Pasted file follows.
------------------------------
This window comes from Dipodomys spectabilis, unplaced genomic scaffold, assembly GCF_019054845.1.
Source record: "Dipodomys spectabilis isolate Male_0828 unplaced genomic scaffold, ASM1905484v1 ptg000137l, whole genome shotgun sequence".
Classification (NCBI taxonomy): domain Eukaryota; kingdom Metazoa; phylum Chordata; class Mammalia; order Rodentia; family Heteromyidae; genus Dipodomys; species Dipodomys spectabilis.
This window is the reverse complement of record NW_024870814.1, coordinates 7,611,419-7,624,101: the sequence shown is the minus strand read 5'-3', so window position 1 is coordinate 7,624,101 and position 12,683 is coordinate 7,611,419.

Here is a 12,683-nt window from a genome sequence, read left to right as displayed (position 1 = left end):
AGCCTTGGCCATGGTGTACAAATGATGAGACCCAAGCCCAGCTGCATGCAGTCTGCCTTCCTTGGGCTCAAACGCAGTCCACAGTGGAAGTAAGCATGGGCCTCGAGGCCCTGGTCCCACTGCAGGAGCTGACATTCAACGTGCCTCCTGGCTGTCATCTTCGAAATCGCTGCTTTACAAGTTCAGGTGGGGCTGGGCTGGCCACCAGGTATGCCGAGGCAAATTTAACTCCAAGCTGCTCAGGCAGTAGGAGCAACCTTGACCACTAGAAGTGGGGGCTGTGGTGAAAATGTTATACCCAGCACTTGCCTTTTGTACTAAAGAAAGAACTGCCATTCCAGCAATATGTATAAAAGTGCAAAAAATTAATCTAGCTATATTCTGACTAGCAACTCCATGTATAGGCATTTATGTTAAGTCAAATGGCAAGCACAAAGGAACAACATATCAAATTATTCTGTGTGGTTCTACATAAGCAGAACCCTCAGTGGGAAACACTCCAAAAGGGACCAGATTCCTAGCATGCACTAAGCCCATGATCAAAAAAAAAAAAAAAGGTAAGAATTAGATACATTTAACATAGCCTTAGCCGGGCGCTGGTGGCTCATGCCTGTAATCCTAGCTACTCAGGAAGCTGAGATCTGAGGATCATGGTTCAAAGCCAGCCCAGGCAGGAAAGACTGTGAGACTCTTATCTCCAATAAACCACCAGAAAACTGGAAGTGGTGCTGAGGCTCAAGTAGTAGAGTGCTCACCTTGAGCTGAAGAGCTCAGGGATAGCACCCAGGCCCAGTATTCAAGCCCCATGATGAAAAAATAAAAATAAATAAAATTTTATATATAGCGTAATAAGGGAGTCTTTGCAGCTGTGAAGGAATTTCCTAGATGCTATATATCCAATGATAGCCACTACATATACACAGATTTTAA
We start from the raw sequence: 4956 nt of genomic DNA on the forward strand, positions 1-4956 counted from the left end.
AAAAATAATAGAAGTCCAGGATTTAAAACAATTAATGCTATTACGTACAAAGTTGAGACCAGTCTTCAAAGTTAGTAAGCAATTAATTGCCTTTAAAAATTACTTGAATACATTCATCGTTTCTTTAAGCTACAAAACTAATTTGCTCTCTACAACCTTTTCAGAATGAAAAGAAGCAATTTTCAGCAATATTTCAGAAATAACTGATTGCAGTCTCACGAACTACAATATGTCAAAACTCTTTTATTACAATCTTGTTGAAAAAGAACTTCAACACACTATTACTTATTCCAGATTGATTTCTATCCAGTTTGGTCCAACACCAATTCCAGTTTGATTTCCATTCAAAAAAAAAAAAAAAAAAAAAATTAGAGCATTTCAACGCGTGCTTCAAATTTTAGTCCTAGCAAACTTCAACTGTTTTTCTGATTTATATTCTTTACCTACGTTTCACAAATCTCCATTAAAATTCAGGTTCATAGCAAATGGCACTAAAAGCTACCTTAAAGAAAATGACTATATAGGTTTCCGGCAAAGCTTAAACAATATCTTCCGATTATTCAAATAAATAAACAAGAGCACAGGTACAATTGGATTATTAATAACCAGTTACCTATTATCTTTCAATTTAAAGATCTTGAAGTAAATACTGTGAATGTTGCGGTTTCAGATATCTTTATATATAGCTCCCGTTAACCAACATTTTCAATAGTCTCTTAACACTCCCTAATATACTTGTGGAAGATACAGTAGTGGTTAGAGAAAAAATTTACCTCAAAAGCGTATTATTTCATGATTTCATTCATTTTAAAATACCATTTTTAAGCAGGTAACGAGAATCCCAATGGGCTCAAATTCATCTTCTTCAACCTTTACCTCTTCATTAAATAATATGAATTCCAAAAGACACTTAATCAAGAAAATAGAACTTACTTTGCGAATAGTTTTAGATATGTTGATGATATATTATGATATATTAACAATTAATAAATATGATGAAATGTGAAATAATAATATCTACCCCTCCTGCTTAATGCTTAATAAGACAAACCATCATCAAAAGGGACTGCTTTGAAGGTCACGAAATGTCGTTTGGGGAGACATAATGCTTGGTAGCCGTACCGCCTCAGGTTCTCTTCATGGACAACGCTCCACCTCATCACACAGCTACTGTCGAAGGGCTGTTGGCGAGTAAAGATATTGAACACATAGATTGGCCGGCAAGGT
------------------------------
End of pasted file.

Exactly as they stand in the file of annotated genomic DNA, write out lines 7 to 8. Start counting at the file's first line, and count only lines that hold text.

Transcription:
We start from the raw sequence: 4956 nt of genomic DNA on the forward strand, positions 1-4956 counted from the left end.
AAAAATAATAGAAGTCCAGGATTTAAAACAATTAATGCTATTACGTACAAAGTTGAGACCAGTCTTCAAAGTTAGTAAGCAATTAATTGCCTTTAAAAATTACTTGAATACATTCATCGTTTCTTTAAGCTACAAAACTAATTTGCTCTCTACAACCTTTTCAGAATGAAAAGAAGCAATTTTCAGCAATATTTCAGAAATAACTGATTGCAGTCTCACGAACTACAATATGTCAAAACTCTTTTATTACAATCTTGTTGAAAAAGAACTTCAACACACTATTACTTATTCCAGATTGATTTCTATCCAGTTTGGTCCAACACCAATTCCAGTTTGATTTCCATTCAAAAAAAAAAAAAAAAAAAAAATTAGAGCATTTCAACGCGTGCTTCAAATTTTAGTCCTAGCAAACTTCAACTGTTTTTCTGATTTATATTCTTTACCTACGTTTCACAAATCTCCATTAAAATTCAGGTTCATAGCAAATGGCACTAAAAGCTACCTTAAAGAAAATGACTATATAGGTTTCCGGCAAAGCTTAAACAATATCTTCCGATTATTCAAATAAATAAACAAGAGCACAGGTACAATTGGATTATTAATAACCAGTTACCTATTATCTTTCAATTTAAAGATCTTGAAGTAAATACTGTGAATGTTGCGGTTTCAGATATCTTTATATATAGCTCCCGTTAACCAACATTTTCAATAGTCTCTTAACACTCCCTAATATACTTGTGGAAGATACAGTAGTGGTTAGAGAAAAAATTTACCTCAAAAGCGTATTATTTCATGATTTCATTCATTTTAAAATACCATTTTTAAGCAGGTAACGAGAATCCCAATGGGCTCAAATTCATCTTCTTCAACCTTTACCTCTTCATTAAATAATATGAATTCCAAAAGACACTTAATCAAGAAAATAGAACTTACTTTGCGAATAGTTTTAGATATGTTGATGATATATTATGATATATTAACAATTAATAAATATGATGAAATGTGAAATAATAATATCTACCCCTCCTGCTTAATGCTTAATAAGACAAACCATCATCAAAAGGGACTGCTTTGAAGGTCACGAAATGTCGTTTGGGGAGACATAATGCTTGGTAGCCGTACCGCCTCAGGTTCTCTTCATGGACAACGCTCCACCTCATCACACAGCTACTGTCGAAGGGCTGTTGGCGAGTAAAGATATTGAACACATAGATTGGCCGGCAAGGT